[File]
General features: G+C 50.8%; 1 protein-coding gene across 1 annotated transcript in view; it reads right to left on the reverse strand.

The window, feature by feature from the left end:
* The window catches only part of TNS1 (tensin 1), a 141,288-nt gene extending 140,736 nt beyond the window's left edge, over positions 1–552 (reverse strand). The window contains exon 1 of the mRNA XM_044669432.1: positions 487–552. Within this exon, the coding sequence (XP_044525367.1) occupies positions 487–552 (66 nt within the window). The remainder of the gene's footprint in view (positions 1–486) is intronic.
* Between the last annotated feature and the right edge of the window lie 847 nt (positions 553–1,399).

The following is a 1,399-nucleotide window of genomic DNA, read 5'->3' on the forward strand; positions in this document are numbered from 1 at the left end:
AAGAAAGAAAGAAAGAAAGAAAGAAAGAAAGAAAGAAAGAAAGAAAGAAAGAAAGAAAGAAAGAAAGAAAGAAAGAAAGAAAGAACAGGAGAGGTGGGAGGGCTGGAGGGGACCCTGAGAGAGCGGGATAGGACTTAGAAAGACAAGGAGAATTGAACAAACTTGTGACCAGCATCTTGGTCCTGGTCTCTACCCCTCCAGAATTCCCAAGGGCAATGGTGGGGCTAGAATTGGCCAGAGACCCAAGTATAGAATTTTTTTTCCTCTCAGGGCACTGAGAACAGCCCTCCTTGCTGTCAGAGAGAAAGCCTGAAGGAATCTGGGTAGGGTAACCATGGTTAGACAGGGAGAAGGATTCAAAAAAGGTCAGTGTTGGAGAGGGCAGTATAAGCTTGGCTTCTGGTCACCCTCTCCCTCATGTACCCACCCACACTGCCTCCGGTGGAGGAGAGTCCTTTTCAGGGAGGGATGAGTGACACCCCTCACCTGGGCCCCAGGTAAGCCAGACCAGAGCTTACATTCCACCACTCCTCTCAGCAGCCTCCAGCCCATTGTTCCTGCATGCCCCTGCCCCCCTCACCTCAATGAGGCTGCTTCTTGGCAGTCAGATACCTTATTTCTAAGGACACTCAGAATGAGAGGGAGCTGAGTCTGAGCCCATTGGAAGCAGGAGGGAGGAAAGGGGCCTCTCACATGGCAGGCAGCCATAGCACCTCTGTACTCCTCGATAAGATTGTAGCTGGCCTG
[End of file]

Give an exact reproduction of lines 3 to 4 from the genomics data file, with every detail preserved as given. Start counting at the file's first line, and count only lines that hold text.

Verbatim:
* The window catches only part of TNS1 (tensin 1), a 141,288-nt gene extending 140,736 nt beyond the window's left edge, over positions 1–552 (reverse strand). The window contains exon 1 of the mRNA XM_044669432.1: positions 487–552. Within this exon, the coding sequence (XP_044525367.1) occupies positions 487–552 (66 nt within the window). The remainder of the gene's footprint in view (positions 1–486) is intronic.
* Between the last annotated feature and the right edge of the window lie 847 nt (positions 553–1,399).